• Mentors are people you go to for advice and feedback.
    • Family and friends give us social and emotional support.
    • Coaches help with self-discovery and challenge us to think in new ways.  Coaching is important for leaders in that we often do not take time to re-think our lives.  (They may help give us questions… what are OUR best and worse case scenarios?)
  • Negotiating skills.  It is all about your emotional quotient.  ASK and think BIG!  Women often do not apply for a job until they are a 90% match. (Men apply for a job with a 50% match). So, we should dream big.  Know what you want: inner self-awareness.  This helps with better negotiating skills.  Know the other side: social awareness.   Make your wish list, match your bosses list.  Prepare options for mutual gain: relationship management.
  • How can I make my goals match your superior’s goals? Listen carefully: self-management.  Listening helps you now what is important to other people.  We each like to be heard.  Know your BATNA (Best Alternative To Negotiated Agreement): External self-awareness.  Watch out if you push too far when you don’t have another position/opportunity.
  • Self-promotion is all about being graceful  Make a habit of recognizing and praising the accomplishments of others.  Self-promotion may not always mean telling everyone how great we are. View talking about yourself (or others) as educating or teaching others, rather than”selling.”  Report accomplishments and use social media.  Your research, when is on social media, is disseminated better.  This also helps to highlight what we are doing better.  Develop an interesting story around the facts.  Keep your boss in the information loop.  Take credit gracefully.  It is okay for people to know what you have done for them.  Always say thank you.

How can we collectively take action?  Start with self-care.  And, take care of others. Develop conscious leadership skills.  Support women in local and national professional development opportunities throughout the career life-cycle.  Empower women to support, mentor and sponsor each other.  Train both men and women to effectively mentor across genders.   Provide unconscious bias training for everyone.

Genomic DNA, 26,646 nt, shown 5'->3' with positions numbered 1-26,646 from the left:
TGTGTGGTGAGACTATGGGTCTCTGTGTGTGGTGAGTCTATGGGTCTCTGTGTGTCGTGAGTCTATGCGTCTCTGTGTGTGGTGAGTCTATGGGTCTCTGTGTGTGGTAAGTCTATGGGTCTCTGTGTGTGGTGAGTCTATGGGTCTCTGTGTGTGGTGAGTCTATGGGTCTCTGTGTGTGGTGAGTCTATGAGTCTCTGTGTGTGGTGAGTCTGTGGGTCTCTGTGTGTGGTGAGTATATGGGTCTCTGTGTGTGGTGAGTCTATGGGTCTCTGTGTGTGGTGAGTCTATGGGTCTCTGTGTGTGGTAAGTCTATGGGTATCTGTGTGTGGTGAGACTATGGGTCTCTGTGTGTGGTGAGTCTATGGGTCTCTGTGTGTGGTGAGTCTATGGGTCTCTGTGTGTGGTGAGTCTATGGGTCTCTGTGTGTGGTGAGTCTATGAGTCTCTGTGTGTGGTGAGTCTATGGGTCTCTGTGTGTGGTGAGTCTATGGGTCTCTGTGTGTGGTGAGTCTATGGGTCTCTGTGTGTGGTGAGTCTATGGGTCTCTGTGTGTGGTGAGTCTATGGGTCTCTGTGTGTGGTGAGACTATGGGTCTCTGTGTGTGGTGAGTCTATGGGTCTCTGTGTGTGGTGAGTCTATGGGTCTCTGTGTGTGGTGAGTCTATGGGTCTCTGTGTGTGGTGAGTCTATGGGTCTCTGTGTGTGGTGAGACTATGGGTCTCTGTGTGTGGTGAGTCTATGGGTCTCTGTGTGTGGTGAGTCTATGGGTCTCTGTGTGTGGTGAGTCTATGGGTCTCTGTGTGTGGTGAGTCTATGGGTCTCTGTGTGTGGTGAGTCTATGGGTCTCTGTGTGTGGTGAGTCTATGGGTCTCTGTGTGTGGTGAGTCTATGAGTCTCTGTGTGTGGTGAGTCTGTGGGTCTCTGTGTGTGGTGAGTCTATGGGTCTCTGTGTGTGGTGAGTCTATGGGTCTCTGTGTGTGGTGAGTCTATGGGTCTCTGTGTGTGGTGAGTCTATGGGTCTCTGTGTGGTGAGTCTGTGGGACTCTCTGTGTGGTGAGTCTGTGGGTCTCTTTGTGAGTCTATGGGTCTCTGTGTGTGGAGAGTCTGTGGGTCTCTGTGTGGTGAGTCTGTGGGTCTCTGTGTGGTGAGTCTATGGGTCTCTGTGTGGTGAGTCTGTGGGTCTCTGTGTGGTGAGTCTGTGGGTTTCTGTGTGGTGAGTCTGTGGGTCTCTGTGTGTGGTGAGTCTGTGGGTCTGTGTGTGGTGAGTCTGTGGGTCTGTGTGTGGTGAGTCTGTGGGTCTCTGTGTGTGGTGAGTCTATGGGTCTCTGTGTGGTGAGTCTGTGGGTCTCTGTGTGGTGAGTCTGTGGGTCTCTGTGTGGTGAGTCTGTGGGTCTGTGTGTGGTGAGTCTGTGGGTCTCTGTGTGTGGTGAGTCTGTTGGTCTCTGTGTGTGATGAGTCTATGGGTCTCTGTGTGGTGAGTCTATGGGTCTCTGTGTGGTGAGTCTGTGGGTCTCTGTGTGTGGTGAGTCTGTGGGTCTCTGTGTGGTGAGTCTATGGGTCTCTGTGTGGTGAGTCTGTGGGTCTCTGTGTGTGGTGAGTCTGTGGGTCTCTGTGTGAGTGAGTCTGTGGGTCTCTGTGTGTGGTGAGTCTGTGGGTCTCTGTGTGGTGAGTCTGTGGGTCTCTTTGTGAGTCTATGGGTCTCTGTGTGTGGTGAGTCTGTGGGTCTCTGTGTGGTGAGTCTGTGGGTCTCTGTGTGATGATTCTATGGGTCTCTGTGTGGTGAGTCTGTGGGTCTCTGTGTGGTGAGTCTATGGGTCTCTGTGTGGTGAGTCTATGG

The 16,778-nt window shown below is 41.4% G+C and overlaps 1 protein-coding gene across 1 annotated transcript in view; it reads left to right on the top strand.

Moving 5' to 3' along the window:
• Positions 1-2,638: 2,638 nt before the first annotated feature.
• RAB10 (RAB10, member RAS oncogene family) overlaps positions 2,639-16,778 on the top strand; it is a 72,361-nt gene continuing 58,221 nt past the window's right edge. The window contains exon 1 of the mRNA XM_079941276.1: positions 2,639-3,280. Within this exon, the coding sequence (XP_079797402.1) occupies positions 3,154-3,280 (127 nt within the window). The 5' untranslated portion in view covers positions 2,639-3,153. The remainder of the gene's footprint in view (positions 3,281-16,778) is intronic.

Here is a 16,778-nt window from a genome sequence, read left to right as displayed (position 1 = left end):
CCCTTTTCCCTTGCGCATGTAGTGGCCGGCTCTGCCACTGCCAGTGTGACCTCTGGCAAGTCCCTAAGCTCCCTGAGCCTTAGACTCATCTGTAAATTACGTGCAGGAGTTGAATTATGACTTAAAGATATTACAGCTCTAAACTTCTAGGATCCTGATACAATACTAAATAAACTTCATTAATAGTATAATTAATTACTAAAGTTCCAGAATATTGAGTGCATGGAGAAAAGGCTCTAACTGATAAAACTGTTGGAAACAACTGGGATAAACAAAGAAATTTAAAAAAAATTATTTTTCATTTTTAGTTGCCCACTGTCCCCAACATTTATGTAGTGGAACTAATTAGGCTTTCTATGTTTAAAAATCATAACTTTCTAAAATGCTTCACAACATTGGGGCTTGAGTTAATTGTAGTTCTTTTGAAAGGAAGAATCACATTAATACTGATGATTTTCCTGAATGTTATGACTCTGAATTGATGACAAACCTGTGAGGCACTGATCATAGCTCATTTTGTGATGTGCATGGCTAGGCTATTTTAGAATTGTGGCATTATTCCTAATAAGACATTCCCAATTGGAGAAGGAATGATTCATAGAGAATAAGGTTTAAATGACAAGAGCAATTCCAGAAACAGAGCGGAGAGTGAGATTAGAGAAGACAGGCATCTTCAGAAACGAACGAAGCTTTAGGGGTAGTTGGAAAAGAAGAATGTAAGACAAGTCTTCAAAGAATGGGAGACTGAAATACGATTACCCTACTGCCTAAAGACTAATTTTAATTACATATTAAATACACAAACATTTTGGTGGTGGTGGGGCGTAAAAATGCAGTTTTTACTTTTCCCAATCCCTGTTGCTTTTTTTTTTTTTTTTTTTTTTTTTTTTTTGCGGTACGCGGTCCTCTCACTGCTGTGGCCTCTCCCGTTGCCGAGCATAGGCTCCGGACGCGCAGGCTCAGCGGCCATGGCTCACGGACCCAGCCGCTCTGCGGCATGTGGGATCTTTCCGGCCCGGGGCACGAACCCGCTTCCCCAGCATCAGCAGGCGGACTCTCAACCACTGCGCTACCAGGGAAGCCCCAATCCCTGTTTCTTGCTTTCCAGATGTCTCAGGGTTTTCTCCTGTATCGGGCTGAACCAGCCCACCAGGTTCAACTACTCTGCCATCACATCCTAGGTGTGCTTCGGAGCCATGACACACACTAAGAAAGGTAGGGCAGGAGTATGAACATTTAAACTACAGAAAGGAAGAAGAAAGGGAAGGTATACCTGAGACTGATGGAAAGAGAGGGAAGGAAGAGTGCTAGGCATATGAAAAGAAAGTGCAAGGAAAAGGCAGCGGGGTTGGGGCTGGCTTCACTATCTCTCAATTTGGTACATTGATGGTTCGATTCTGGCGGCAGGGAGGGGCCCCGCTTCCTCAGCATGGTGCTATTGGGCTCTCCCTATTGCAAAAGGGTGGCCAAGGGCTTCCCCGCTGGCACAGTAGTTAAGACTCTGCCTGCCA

Your word is a lamp to my feet… And a light to my path.  May we each be a light for one another.

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About drlesliegreenberg

I have been practicing as a family physician for over 20 years--as both an educator of physicians and clinician. From infancy to the elderly, I perform obstetrics and general medicine. I love my career and am passionate about my field of knowledge and my patients. Follow me on Facebook at Leslie Md Greenberg Medical Disclaimer The content of this website is provided for general informational purposes only and is not intended as, nor should it be considered a substitute for, professional medical advice. Do not use the information on this website for diagnosing or treating any medical or health condition. If you have or suspect you have a medical problem, promptly contact your professional healthcare provider.